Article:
Chris Knipp Writing: Movies, Politics, Art

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PostPosted: Mon Nov 23, 2009 7:41 am 
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(Released wide in the US on Thanksgiving Day.)

Anybody can tell you that an animated film written by Wes Anderson and Noah Baumbach and directed by Mr. Anderson will be more about family rivalries and quirky characters than about cute animals, despite Fantastic Mr. Fox's basis in a famous Roald Dahl children's tale that's been called "great for reading aloud to three- to seven-year-olds." Dahl was a Brit, and much of this production is English. But it's a hybrid of Yank and UK elements, with the animals, headed by George Clooney as Mr. Fox and Meryl Streep as his wife, with Anderson regulars like Jason Schwartzman, Bill Murray, Owen Wilson, Angelika Huston, and Adrien Brody, are a star-studded and somewhat cultish American voice crew. The animals outwit three despicable farmers and steal their livestock for food. These agricultural baddies, described by Dahl as "Boggis and Bunce and Bean/One fat, one short, one lean./These horrible crooks/So different in looks/Were nonetheless equally mean," ae not only humans, but in the film contrast in all being played by Brits. Mr. Fox premiered as the gala opening night film at the London Film Festival, with Mr. Clooney on hand to add glamor. Media reaction was positive, though privately some English viewers were less pleased with the "Americaniation" of the material.

The stop-motion animation using stuffed dolls -- especially with Anderson's reliance on extreme cloxeups -- may result in the foxes and other critters appearing seedy at times, but the process is executed so slickly and photographed so brightly (with heavy emphasis on orangey earth colors) that the contrast with more hi tech pixilations and computerizations may not be so great to the untutored eye as some think. More serous for the kid audience is, well, how serious the material is, as well as more complicated, in this enlarged version of the Roald Dahl story. Take the quote offered by IMDb:

Mr. Fox: [sighs] Who am I, Kylie?
Kylie: Who how? What now?
Mr. Fox: Why a fox? Why not a horse, or a beetle, or a bald eagle? I'm saying this more as, like, existentialism, you know? Who am I? And how can a fox ever be happy without, you'll forgive the expression, a chicken in its teeth?
Kylie: I don't know what you're talking about, but it sounds illegal.

Not very funny, and right over the heads of the seven-year-olds; but still, pretty cool stuff for an animated children's tale. Fox (one wants to say Clooney, so ably does he insinuate himself into the role) is often referring to the fact that they are finally just "wild animals." And the film is most captivating when the various creatures eat -- explosively devouring a pile of food and leaving crushed fragments -- or burrow into the ground -- again with explosive, instinctive animality. One wishes these hints of the savage creature inside the talking animated model came more often, and more surprisingly. These are places where Mr. Fox feels truly original.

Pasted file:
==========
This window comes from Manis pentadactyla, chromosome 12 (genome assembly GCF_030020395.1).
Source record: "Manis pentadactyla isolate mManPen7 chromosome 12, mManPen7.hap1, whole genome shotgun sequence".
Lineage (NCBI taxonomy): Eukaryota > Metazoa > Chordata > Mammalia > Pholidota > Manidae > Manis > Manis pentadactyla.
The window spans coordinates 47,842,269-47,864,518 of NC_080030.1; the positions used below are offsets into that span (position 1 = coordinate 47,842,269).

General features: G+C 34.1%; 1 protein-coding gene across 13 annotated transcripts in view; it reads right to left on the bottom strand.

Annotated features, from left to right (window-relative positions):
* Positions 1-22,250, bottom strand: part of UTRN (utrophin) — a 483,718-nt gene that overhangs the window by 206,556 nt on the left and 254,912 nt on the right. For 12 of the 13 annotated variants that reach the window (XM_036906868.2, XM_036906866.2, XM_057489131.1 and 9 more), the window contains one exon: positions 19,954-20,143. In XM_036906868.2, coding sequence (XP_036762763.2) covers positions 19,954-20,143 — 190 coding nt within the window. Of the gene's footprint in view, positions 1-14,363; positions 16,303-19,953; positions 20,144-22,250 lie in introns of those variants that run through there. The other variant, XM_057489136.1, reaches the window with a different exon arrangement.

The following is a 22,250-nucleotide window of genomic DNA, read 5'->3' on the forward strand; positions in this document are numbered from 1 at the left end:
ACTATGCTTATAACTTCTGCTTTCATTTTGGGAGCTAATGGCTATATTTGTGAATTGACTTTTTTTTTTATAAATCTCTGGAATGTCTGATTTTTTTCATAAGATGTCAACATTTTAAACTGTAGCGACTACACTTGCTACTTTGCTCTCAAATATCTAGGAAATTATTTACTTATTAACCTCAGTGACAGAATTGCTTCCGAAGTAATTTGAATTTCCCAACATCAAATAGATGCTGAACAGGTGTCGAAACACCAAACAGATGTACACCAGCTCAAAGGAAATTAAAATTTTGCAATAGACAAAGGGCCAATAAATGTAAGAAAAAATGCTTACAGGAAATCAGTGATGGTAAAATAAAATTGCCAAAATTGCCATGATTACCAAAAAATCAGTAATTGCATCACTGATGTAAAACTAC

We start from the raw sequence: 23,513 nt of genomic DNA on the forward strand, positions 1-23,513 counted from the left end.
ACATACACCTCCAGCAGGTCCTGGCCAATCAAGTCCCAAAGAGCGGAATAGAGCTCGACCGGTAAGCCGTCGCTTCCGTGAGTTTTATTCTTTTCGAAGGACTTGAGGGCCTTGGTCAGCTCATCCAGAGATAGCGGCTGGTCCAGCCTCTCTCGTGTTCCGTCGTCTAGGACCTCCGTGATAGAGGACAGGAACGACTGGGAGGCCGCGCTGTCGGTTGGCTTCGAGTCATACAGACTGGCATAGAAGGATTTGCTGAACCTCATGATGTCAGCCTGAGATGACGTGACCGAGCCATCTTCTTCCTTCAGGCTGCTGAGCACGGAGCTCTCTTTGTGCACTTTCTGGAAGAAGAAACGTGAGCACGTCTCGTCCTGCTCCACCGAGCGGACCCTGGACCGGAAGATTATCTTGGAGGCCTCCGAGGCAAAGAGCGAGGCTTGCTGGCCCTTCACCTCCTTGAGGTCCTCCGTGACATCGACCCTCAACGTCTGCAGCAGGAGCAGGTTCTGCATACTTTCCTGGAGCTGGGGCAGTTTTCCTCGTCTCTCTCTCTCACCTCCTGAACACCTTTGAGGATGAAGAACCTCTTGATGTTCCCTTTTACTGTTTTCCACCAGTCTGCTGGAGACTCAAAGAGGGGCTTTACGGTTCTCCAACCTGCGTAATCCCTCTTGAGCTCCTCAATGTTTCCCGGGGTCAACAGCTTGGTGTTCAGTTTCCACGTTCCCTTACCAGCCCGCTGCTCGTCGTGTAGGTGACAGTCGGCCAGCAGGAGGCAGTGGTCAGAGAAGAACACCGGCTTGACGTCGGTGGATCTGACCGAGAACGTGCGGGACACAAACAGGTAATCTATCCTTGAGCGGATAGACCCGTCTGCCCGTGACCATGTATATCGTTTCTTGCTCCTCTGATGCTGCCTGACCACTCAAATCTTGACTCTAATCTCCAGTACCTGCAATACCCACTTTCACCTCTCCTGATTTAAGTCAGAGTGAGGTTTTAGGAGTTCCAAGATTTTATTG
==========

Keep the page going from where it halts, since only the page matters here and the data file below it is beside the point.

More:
It might have been nice if the film hadn't gotten so elaborately caught up in the grand war campaign between Fox and his friends (no, there's no Fassbinder in here) and the three agri-business meanies (that's what they almost become in the film) played by Robin Hurlstone (Boggis), Hugo Guinness (Bunce) and Michael Gambon (Beane). Though some British viewers have chafed at this, the intimate dysfunctionality (so typical of the maker of The Royal Tennenbaums, The Life Aquatic and The Darjeeling Limited) provides the best stuff, the moments when the dialogue sparkles and charms and makes you think. The script is so subtle, even with stuffed animals, at nuancing the conflicts between Fox and his wife; at conveying their son Ash's (Schwartzman's) insecurities and his rivalries with the too-talented visiting cousin, Kristofersson (Eric Chase Anderson), that you may wish the film focused more on the intimate stuff. As with Anderson's other movies, it's character, not action, that matters. So you kind of wonder why there is so much action. Nonetheless there are action sequences that work very well, which is perhaps where the animaters come in, the vast Visual Effects crew, and cinematographer Tristan Oliver -- who seem to have had a life of their own and partly had to fend for themselves in London, with Anderson directing things from a distance, via e-mail, from his Paris apartment. But if the direction was phoned-in, it seems to have worked pretty cussing well (an oddity of the script is its substituting the word "cus" where a stronger swear word, including the F-one, is meant). Fantastic Mr. Fox is an animated feature that's both sophisticated and winning. Those (including a couple of name New York reviewers) who say this is Anderson's best movie yet, however, may just not like his other movies that much. Wes does wonderful work here with the voices of Clooney, Streep, Schwartzman, Wilson, and the rest, and he's shown he can coordinate a great animation team but he does even better work as an auteur when he gets to put human bodies as well as voices on the screen. Still, this is the year's smartest and most winning animated feature.

(Originally reviewed as part of the San Francisco Film Society 4th Annual Animation Festival, Fantastic Mr. Fox premiered at the London Film Festival on its opening night October 14, 2009 and opened in UK theaters October 23. US release: limited, November 13, wide, November 25.)

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